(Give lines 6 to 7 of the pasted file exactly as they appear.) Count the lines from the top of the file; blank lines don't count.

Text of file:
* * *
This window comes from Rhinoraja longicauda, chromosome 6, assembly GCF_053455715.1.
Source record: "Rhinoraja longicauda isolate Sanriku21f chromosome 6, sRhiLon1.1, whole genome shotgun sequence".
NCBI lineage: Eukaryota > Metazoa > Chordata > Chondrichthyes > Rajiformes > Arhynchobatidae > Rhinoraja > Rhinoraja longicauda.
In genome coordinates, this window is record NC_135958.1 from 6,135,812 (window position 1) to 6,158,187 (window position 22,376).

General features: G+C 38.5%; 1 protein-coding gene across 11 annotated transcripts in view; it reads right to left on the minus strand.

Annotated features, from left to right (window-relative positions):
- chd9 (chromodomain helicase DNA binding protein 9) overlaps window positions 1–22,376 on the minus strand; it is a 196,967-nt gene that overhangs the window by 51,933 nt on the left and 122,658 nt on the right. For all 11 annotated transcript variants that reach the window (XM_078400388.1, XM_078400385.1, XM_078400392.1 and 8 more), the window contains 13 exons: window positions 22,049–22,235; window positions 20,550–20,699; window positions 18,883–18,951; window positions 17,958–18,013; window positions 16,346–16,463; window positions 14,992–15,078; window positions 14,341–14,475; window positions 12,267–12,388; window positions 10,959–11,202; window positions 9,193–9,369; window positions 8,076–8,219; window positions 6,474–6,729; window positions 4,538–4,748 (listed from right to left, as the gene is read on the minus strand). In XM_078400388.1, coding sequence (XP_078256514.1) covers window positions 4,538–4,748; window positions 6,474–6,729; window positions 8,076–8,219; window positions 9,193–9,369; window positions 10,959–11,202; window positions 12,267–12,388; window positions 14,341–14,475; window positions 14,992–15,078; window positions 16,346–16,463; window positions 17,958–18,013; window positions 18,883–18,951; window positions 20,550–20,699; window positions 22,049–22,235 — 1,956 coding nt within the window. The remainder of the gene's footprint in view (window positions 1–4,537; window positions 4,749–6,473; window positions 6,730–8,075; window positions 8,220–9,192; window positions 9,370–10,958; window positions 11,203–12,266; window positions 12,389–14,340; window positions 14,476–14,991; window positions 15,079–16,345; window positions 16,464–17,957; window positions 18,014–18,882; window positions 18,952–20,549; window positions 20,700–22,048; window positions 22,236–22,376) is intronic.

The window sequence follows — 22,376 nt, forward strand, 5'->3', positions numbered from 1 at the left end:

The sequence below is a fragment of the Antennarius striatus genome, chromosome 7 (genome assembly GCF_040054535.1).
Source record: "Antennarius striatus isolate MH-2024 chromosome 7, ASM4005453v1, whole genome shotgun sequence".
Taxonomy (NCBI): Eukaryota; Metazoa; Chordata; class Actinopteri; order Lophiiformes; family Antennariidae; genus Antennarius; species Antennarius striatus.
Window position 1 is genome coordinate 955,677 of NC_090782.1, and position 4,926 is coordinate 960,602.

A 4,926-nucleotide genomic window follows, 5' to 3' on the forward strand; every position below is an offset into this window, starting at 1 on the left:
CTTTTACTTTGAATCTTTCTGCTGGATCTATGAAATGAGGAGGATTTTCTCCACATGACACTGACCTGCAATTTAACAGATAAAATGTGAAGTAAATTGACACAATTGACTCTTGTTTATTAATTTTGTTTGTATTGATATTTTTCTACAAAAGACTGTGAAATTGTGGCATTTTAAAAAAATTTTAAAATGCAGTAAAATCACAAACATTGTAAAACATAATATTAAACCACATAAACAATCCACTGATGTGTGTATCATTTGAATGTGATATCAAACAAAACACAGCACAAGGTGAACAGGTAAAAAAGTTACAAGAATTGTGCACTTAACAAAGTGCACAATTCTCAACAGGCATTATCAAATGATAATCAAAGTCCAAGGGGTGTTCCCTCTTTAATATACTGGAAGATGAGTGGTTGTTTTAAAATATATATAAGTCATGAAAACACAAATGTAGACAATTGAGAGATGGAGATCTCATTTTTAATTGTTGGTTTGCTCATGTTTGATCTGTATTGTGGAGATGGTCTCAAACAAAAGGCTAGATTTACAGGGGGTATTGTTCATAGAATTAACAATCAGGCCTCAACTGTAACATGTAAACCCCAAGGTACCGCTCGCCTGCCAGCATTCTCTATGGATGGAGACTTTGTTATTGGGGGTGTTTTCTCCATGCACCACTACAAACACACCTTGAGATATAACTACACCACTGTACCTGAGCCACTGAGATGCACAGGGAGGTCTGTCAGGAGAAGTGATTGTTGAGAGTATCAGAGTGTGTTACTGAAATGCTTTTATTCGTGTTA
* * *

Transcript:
Annotated features, from left to right (window-relative positions):
- chd9 (chromodomain helicase DNA binding protein 9) overlaps window positions 1–22,376 on the minus strand; it is a 196,967-nt gene that overhangs the window by 51,933 nt on the left and 122,658 nt on the right. For all 11 annotated transcript variants that reach the window (XM_078400388.1, XM_078400385.1, XM_078400392.1 and 8 more), the window contains 13 exons: window positions 22,049–22,235; window positions 20,550–20,699; window positions 18,883–18,951; window positions 17,958–18,013; window positions 16,346–16,463; window positions 14,992–15,078; window positions 14,341–14,475; window positions 12,267–12,388; window positions 10,959–11,202; window positions 9,193–9,369; window positions 8,076–8,219; window positions 6,474–6,729; window positions 4,538–4,748 (listed from right to left, as the gene is read on the minus strand). In XM_078400388.1, coding sequence (XP_078256514.1) covers window positions 4,538–4,748; window positions 6,474–6,729; window positions 8,076–8,219; window positions 9,193–9,369; window positions 10,959–11,202; window positions 12,267–12,388; window positions 14,341–14,475; window positions 14,992–15,078; window positions 16,346–16,463; window positions 17,958–18,013; window positions 18,883–18,951; window positions 20,550–20,699; window positions 22,049–22,235 — 1,956 coding nt within the window. The remainder of the gene's footprint in view (window positions 1–4,537; window positions 4,749–6,473; window positions 6,730–8,075; window positions 8,220–9,192; window positions 9,370–10,958; window positions 11,203–12,266; window positions 12,389–14,340; window positions 14,476–14,991; window positions 15,079–16,345; window positions 16,464–17,957; window positions 18,014–18,882; window positions 18,952–20,549; window positions 20,700–22,048; window positions 22,236–22,376) is intronic.